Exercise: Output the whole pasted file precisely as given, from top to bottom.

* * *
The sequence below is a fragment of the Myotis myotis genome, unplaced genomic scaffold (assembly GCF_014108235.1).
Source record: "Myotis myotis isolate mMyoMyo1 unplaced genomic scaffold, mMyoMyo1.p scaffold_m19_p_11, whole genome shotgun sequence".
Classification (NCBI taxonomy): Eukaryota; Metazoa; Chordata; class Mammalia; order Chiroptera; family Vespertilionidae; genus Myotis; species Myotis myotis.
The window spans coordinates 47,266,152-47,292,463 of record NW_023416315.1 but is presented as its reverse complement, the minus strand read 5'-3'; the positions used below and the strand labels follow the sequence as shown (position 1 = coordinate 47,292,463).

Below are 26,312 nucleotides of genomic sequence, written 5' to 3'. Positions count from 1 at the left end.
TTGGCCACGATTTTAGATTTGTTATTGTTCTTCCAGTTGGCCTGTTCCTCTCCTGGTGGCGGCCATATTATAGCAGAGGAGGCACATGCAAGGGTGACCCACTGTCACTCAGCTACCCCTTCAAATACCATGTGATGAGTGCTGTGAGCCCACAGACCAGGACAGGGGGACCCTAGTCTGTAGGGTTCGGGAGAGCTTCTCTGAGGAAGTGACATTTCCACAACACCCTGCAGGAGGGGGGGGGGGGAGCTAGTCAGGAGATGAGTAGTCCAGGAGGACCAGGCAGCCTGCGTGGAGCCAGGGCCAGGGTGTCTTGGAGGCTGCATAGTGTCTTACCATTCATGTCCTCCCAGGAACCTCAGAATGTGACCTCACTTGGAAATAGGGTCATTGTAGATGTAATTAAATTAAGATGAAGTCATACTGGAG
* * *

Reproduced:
The sequence below is a fragment of the Myotis myotis genome, unplaced genomic scaffold (assembly GCF_014108235.1).
Source record: "Myotis myotis isolate mMyoMyo1 unplaced genomic scaffold, mMyoMyo1.p scaffold_m19_p_11, whole genome shotgun sequence".
Classification (NCBI taxonomy): Eukaryota; Metazoa; Chordata; class Mammalia; order Chiroptera; family Vespertilionidae; genus Myotis; species Myotis myotis.
The window spans coordinates 47,266,152-47,292,463 of record NW_023416315.1 but is presented as its reverse complement, the minus strand read 5'-3'; the positions used below and the strand labels follow the sequence as shown (position 1 = coordinate 47,292,463).

Below are 26,312 nucleotides of genomic sequence, written 5' to 3'. Positions count from 1 at the left end.
TTGGCCACGATTTTAGATTTGTTATTGTTCTTCCAGTTGGCCTGTTCCTCTCCTGGTGGCGGCCATATTATAGCAGAGGAGGCACATGCAAGGGTGACCCACTGTCACTCAGCTACCCCTTCAAATACCATGTGATGAGTGCTGTGAGCCCACAGACCAGGACAGGGGGACCCTAGTCTGTAGGGTTCGGGAGAGCTTCTCTGAGGAAGTGACATTTCCACAACACCCTGCAGGAGGGGGGGGGGGGAGCTAGTCAGGAGATGAGTAGTCCAGGAGGACCAGGCAGCCTGCGTGGAGCCAGGGCCAGGGTGTCTTGGAGGCTGCATAGTGTCTTACCATTCATGTCCTCCCAGGAACCTCAGAATGTGACCTCACTTGGAAATAGGGTCATTGTAGATGTAATTAAATTAAGATGAAGTCATACTGGAG